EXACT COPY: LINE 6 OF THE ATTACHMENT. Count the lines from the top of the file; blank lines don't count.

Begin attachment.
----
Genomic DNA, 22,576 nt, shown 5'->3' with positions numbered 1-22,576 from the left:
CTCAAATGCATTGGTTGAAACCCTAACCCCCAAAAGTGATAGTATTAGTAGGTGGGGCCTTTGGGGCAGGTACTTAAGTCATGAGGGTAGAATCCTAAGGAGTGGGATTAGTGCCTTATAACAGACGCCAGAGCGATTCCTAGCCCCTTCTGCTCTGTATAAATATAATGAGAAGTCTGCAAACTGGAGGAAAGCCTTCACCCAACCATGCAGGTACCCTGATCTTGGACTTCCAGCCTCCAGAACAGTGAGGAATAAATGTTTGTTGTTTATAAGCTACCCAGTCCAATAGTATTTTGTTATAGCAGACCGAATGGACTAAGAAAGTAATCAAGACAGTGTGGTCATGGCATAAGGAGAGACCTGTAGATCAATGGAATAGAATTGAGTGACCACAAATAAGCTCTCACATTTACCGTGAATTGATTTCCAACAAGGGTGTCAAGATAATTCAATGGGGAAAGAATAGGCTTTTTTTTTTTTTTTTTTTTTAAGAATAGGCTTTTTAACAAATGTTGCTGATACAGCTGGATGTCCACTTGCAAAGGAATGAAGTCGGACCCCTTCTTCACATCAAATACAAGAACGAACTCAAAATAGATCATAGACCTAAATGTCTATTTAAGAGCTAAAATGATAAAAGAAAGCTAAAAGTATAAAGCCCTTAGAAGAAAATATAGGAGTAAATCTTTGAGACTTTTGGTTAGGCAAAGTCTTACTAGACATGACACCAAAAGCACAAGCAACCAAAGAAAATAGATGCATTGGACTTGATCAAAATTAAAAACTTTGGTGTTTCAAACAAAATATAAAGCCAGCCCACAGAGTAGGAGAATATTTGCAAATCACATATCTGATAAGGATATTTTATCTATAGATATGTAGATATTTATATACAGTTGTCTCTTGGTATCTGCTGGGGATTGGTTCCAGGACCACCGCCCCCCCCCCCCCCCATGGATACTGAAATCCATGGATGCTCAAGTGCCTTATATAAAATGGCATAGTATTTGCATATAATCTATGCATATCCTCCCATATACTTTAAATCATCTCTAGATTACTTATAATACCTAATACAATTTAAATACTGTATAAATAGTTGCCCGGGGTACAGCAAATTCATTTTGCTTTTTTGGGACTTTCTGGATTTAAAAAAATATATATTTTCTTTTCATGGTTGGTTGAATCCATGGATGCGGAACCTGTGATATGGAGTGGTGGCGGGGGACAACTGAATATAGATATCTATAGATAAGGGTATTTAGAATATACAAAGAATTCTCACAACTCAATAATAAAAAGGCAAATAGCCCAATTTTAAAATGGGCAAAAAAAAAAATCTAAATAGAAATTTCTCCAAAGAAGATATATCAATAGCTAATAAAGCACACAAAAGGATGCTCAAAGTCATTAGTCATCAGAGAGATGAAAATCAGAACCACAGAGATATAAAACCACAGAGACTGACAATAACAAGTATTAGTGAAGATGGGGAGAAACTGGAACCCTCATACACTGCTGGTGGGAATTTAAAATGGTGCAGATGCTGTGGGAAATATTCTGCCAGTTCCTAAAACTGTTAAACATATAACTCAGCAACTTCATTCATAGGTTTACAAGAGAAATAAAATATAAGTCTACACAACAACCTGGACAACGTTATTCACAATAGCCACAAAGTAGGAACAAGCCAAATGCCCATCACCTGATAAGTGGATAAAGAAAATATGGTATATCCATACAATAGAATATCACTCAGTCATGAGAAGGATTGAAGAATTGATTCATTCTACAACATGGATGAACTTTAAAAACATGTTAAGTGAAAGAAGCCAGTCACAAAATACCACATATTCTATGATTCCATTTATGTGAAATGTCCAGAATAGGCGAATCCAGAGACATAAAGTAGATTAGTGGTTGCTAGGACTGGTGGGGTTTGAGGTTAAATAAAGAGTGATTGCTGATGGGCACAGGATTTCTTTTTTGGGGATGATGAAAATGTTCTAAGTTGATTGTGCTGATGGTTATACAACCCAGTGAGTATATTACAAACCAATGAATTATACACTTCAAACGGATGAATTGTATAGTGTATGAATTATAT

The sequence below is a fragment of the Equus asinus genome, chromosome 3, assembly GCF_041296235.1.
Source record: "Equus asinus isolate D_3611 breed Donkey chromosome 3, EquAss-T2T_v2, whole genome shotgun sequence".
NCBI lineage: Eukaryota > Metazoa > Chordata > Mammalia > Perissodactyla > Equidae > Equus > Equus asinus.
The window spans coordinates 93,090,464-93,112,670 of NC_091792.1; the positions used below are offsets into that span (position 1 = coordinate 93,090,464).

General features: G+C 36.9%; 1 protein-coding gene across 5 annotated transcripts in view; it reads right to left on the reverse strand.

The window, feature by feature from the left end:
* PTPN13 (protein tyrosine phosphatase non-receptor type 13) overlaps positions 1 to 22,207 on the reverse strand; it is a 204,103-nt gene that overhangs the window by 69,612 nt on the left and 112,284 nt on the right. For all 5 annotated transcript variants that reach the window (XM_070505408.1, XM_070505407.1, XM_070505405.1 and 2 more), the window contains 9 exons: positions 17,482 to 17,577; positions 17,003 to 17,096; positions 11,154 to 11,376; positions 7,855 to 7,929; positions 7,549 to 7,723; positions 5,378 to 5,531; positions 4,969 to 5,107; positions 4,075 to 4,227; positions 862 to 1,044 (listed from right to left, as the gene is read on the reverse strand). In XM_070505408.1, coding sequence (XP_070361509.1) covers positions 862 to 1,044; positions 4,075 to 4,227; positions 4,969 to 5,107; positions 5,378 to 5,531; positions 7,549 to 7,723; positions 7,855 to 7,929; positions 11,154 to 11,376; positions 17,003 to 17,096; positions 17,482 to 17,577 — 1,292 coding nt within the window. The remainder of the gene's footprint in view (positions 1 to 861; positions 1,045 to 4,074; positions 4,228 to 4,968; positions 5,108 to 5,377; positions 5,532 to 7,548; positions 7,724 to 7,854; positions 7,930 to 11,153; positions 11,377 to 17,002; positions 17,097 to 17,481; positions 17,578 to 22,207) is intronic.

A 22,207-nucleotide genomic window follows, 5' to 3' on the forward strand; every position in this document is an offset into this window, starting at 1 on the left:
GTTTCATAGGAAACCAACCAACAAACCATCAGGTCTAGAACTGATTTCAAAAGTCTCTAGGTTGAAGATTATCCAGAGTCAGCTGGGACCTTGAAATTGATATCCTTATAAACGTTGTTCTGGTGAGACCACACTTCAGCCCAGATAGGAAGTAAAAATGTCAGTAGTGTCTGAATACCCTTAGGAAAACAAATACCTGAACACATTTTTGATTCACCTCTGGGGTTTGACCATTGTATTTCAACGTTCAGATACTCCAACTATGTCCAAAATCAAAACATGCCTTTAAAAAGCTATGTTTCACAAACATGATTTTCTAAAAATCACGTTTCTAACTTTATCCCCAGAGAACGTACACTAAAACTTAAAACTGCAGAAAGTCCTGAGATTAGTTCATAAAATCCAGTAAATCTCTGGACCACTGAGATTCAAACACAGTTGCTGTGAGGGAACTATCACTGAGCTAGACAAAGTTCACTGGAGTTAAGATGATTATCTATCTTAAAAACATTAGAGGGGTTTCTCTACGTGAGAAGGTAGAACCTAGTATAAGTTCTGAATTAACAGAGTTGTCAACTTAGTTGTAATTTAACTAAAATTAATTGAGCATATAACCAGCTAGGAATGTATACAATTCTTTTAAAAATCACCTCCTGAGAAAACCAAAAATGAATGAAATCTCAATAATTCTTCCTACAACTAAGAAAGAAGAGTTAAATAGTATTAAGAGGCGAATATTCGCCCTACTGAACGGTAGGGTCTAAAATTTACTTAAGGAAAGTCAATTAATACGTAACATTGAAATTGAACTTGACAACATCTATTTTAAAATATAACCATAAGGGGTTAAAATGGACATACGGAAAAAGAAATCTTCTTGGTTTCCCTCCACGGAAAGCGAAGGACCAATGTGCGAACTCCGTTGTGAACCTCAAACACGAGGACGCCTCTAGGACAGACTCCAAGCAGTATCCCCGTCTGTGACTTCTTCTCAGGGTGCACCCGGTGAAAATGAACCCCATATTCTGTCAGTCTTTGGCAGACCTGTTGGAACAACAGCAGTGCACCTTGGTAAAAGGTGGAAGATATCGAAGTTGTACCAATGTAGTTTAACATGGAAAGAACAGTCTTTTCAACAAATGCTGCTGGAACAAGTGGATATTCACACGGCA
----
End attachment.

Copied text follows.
The window spans coordinates 93,090,464-93,112,670 of NC_091792.1; the positions used below are offsets into that span (position 1 = coordinate 93,090,464).